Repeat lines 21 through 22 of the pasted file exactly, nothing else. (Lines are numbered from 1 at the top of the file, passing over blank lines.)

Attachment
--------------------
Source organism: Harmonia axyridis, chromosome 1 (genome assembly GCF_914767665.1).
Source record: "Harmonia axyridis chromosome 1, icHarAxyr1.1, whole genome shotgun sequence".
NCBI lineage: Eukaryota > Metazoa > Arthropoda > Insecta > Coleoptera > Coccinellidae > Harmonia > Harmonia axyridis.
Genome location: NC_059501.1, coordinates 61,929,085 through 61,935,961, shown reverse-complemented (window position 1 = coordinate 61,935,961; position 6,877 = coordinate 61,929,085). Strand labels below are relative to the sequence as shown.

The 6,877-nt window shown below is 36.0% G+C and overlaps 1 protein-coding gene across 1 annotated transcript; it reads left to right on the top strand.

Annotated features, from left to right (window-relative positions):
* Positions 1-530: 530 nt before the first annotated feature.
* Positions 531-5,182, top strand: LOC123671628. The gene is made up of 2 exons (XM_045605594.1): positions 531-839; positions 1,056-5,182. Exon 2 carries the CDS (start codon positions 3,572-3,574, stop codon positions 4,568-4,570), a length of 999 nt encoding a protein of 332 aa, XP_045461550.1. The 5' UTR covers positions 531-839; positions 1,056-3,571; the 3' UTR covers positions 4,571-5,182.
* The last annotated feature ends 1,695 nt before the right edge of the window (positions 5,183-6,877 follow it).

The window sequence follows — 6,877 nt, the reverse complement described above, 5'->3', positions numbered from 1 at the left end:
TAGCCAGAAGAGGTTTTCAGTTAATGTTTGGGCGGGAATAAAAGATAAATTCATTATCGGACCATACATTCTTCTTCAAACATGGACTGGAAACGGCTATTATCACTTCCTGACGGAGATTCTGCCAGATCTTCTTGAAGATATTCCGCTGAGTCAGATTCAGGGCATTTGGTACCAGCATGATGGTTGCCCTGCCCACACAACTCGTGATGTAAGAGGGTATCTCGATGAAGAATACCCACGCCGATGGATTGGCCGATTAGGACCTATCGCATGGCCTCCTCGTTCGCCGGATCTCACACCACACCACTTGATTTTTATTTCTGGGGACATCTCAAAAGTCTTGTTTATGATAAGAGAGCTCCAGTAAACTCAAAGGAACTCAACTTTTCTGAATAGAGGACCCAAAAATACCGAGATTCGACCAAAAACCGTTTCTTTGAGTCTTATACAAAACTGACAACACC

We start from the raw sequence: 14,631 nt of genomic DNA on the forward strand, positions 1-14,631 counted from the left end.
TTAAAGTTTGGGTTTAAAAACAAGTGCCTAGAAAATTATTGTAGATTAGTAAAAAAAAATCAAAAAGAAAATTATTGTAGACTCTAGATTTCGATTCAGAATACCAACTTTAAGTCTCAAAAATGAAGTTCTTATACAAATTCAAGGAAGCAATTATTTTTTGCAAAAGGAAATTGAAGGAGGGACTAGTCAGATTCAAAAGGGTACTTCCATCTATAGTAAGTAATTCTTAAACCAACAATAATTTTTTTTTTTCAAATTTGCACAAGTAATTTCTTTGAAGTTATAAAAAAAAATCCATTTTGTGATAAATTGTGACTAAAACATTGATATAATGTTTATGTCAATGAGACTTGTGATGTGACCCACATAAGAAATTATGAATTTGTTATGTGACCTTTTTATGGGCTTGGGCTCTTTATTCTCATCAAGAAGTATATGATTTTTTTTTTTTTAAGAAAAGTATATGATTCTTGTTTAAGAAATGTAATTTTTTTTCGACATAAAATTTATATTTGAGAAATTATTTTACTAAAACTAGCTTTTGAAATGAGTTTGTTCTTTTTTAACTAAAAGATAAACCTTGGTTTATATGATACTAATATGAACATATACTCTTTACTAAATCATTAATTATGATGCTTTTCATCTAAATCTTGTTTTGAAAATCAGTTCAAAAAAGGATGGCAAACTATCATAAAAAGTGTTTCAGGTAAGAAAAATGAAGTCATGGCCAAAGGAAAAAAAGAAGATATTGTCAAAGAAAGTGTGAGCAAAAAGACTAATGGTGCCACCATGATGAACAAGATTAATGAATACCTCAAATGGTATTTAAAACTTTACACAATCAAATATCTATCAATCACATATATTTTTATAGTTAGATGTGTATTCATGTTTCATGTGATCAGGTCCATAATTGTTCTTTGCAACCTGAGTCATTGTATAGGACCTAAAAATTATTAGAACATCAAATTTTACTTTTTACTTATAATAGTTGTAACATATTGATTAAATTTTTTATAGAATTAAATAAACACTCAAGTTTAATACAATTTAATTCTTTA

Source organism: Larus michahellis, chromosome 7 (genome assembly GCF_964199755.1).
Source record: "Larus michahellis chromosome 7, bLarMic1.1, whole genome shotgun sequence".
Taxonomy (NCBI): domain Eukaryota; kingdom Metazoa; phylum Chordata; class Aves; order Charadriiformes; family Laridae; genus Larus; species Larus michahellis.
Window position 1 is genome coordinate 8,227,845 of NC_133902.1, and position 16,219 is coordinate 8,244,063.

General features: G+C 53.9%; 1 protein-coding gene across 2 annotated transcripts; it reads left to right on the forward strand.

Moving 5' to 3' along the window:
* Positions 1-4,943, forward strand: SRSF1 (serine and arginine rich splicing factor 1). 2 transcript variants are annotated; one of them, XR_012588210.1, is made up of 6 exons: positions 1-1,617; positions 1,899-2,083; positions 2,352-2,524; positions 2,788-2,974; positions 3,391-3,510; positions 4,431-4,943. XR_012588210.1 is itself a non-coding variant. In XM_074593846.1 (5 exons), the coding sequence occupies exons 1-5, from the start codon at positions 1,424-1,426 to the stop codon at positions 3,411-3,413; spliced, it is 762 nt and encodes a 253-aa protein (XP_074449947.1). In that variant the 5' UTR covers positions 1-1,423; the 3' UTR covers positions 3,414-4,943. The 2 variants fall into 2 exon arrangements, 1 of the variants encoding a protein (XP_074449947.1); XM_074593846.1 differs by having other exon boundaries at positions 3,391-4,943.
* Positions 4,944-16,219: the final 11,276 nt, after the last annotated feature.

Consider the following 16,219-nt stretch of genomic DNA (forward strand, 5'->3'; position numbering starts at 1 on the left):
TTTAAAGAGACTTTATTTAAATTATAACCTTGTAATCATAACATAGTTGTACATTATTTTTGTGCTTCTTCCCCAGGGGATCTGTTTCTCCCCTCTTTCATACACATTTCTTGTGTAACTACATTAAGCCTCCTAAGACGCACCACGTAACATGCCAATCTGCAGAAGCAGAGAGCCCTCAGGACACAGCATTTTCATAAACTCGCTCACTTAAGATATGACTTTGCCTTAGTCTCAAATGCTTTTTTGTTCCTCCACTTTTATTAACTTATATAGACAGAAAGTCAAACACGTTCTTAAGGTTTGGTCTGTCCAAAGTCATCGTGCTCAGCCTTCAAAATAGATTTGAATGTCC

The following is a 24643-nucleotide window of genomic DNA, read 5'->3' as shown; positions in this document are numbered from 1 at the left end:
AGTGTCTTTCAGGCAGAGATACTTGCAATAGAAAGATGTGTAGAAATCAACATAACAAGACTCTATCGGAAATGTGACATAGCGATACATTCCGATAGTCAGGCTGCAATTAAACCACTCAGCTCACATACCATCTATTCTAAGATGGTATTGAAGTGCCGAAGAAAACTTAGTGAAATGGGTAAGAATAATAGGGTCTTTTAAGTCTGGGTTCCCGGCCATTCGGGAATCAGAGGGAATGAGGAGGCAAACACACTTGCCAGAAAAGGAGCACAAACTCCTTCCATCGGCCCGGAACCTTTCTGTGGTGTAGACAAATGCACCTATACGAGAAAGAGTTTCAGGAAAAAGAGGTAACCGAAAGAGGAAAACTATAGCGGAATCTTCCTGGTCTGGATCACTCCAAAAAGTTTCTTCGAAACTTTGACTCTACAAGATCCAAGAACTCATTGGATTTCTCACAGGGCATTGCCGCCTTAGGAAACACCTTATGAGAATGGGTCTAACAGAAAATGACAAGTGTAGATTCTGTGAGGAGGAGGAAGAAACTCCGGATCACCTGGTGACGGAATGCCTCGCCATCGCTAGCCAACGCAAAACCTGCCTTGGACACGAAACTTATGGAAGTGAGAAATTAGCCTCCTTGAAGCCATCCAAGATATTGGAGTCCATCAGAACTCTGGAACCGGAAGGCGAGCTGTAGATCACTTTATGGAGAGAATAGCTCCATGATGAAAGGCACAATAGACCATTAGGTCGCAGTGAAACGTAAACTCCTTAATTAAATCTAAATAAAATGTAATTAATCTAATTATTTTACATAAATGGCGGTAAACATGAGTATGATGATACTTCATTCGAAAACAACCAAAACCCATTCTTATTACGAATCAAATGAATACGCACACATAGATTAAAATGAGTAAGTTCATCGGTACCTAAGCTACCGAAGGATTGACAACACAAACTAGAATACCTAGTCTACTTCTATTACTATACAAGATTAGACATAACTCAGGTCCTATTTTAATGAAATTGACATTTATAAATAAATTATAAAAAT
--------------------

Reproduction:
* Positions 4,944-16,219: the final 11,276 nt, after the last annotated feature.

Consider the following 16,219-nt stretch of genomic DNA (forward strand, 5'->3'; position numbering starts at 1 on the left):